Tag Archives: love

It’s a question of… not getting hurt

There are a large number of quotes along the lines of how you should “love like you’ve never been hurt” and how it’s better to “have loved and lost than never to have loved at all”. Now that’s all very fine in theory but is romantic love really worth the work, the heartbreak and the hours lost on analysing every single “why” that pops up in a relationship?

Having steered clear of intimate contact of any sort with men for several years (close to seven years to be exact), I can frankly say that it’s a lot less painful not to be in love and I’m much more efficient when I only have to concentrate on stuff not related to my feelings. Until recently in fact I had totally forgotten how time consuming and excruciating it can be to have another person occupy your mind and soul in that way.


Some may say that the wonderful moments spent with the “loved one” largely make up for the hassle but I find it hard to agree. What’s the use of those moments if you spend many, many more glued to your phone, freaking out about why that person apparently has better things to do than to answer your text messages? What good does it do to take down your barriers and reveal yourself to someone who doesn’t care enough about it to acknowledge your feelings or even, your relationship?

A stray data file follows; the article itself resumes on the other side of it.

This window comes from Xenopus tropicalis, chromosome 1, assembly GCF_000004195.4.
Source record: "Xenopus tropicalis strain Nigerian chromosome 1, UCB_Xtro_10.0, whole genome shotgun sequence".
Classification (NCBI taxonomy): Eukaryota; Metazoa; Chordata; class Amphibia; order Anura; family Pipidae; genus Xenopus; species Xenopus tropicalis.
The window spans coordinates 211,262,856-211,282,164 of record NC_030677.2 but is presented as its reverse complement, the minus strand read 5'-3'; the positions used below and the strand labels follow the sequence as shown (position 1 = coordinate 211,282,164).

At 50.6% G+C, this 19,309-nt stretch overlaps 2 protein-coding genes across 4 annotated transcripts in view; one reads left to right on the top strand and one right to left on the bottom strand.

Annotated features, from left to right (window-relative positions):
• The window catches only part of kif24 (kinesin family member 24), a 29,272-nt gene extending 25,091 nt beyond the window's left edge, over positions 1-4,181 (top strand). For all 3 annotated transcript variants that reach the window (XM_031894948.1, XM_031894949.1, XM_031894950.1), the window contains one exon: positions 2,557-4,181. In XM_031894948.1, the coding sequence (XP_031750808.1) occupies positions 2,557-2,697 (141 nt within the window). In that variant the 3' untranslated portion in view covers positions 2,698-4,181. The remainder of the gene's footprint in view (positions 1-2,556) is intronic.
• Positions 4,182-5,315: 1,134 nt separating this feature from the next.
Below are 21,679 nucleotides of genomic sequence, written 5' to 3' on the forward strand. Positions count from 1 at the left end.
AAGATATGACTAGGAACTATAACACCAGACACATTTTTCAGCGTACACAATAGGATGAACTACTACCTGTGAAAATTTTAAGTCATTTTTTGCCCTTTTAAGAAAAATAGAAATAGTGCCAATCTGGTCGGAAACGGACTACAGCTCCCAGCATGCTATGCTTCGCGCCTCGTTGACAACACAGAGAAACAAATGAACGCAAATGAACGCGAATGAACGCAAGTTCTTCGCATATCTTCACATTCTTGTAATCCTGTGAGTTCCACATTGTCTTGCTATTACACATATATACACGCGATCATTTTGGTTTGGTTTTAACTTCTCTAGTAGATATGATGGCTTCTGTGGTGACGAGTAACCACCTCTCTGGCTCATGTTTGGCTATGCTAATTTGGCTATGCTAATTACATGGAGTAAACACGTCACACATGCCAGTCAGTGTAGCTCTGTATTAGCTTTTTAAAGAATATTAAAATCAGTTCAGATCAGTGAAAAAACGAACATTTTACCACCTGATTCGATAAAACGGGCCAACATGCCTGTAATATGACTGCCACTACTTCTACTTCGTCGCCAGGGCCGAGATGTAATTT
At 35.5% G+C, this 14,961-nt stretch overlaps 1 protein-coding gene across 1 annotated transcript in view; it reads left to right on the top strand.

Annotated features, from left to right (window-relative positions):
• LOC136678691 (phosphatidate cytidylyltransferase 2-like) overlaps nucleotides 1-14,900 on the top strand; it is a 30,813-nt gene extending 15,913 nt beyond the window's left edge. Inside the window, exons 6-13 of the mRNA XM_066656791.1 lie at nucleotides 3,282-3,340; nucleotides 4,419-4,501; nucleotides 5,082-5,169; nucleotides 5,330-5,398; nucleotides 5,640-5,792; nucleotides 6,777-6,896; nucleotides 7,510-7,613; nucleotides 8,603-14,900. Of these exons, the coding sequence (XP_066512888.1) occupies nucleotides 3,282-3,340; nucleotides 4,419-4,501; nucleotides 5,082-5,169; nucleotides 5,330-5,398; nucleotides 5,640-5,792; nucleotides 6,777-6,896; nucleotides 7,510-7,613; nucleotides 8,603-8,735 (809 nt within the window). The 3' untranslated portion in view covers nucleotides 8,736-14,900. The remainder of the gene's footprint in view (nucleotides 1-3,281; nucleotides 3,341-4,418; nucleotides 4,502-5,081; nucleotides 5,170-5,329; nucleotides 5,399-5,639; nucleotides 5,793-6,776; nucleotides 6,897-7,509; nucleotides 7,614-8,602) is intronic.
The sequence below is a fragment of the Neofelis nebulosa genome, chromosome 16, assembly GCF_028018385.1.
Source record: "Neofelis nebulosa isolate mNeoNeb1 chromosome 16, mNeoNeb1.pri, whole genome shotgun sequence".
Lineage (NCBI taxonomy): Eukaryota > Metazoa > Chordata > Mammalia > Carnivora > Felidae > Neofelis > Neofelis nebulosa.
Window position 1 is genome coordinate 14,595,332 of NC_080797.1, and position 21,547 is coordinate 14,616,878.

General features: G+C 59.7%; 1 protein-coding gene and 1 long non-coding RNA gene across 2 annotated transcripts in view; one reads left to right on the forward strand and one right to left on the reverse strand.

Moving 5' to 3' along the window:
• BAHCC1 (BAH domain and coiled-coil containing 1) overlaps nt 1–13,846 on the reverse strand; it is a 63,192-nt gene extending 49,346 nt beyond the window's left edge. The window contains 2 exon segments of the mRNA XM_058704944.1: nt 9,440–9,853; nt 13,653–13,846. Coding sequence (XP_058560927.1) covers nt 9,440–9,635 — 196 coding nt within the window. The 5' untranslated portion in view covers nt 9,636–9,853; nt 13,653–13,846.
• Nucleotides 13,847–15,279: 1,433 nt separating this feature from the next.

Someone asked me the other day what the worst things a guy I was dating had ever said or done to me was. I thought of the time where I got a nosebleed during sex and the guy asked me if he had to stop because he’d “like to finish”. I thought of the time where another one told me that, when he kissed me, he “nearly felt like having a quickie” (I think it was the “nearly” that pissed me off the most). Of course I also recalled the guys who cheated on me, and those who made promises they never kept. I remember the guy who spent hours crying about an ex girlfriend, expecting me – his current one – to comfort him (which I did because I’m stupid in that way). And yes, I will never forget being in bed with that someone very special and finding out he was texting another girl while fondling me. That was hurtful. (I wonder why I was surprised when he later broke up with me by text on New Year’s Day…).